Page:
Media Systems and Quality of Democracy in Italy and Uk. A Comparative Study.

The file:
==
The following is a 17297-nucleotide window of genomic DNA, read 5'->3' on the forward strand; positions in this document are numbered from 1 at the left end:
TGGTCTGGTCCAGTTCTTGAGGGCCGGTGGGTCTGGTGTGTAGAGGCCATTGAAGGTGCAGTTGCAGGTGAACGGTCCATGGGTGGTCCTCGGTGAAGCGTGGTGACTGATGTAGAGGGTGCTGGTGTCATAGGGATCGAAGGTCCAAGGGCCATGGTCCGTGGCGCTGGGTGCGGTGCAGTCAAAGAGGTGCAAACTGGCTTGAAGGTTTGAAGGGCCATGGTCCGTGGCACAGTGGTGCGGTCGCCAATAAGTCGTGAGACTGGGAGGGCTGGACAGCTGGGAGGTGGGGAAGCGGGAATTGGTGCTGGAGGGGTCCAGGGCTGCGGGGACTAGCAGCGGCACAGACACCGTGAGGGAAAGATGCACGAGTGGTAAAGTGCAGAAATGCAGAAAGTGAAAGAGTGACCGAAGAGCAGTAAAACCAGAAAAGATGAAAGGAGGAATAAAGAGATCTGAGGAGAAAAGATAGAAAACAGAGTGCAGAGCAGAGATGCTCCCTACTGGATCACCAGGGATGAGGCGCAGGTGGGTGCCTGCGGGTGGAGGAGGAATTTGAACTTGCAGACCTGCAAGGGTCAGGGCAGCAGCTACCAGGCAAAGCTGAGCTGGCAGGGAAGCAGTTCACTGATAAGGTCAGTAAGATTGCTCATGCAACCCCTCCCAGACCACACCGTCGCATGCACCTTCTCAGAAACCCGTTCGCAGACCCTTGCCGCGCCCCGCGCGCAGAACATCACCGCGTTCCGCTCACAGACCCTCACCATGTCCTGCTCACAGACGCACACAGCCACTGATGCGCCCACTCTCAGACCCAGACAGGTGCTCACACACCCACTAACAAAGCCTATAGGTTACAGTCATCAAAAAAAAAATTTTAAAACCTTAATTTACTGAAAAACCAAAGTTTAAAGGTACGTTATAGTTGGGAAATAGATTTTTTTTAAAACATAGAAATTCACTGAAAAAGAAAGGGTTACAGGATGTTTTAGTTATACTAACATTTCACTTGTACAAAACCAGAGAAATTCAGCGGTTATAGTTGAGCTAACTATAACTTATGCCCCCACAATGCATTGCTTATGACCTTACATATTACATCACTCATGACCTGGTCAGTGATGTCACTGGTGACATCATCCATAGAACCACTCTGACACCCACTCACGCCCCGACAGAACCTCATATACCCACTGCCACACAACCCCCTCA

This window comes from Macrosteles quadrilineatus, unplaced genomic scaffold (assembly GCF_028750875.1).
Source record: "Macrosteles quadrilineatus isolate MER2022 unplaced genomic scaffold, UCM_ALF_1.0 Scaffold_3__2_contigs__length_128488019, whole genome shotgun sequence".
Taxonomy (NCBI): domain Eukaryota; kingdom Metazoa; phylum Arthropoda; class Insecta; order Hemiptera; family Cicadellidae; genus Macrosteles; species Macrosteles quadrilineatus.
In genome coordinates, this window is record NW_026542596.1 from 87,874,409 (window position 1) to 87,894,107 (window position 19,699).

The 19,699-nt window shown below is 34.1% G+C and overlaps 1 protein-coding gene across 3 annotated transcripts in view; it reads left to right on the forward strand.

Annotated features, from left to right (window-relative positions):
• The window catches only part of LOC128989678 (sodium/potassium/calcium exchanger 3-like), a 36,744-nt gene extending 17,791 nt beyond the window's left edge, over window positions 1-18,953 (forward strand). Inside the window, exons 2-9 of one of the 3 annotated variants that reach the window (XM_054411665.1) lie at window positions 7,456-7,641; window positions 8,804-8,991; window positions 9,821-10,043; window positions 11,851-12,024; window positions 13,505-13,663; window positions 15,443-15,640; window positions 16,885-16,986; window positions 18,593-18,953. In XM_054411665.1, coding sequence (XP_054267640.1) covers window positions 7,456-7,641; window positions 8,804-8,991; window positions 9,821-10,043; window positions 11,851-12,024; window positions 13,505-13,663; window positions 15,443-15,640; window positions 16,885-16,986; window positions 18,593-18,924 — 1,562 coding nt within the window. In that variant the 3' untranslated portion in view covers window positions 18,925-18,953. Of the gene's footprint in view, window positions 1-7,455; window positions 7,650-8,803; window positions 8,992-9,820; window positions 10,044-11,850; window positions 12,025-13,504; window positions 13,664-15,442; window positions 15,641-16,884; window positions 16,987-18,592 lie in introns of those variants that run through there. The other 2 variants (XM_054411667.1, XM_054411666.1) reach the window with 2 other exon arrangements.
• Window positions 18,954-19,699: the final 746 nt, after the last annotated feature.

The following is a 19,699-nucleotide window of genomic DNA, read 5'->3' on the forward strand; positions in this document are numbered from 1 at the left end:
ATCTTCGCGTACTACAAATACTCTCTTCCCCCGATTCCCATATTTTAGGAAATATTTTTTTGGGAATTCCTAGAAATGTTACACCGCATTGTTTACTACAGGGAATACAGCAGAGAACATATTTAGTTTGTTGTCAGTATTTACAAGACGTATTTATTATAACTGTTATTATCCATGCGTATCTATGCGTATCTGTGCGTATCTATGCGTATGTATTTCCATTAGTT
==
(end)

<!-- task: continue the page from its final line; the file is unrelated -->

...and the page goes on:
My research project will look for an answer to the fundamental question: which of the main media systems makes the best contribution to the quality of democracy? I aim to specify and describe the links between media systems and democratic systems in a comparative perspective. This will enable an understanding of whether and how the structure of media systems, the level of professionalization of media operators and the journalistic routines in the selected countries impact on the dimensions of the quality of democracy. I will control three kinds of hypotheses in my research: 1/ A media system, which is characterized by a high degree of professionalization, will promote ‘watchdog’ journalism, founded both on the consideration of the objective newsmaking criteria and neutral reporting of events, and oriented toward a pragmatic attitude. By contrast, a media system with low-professionalization will allow an attitude of collusion – more amenable to the needs of the political arena than newsmaking criteria – and a paradigm of journalism founded on political support. 2/ A high level frequency of direct intervention in a media system by the state lowers the possibility the system will be characterized by a high degree of external pluralism, real market competitiveness and a high degree of autonomy of its practitioners. 3/ The lower the degree of political partisanship within a media system, the more likely a really autonomous journalism exists and the greater will be citizens’ trust in media and the quality of the information they provide. My dependent variable coincides with two of the dimensions of the quality of democracy described in political science literature, in particular by Diamond and Morlino (2005): electoral accountability and responsiveness. The purpose of this project is to clarify the impact of political communication on these dimensions. Thus, my explanatory variables are: the level of professionalization of media system operators in Italy, Germany and Great Britain, the level of commercialization of the respective media markets, the kind of link between the political class and the media system (collusion and parallelism versus autonomy and conflict), the relevance of the role of the state as far as the structures and logics within the media systems are concerned.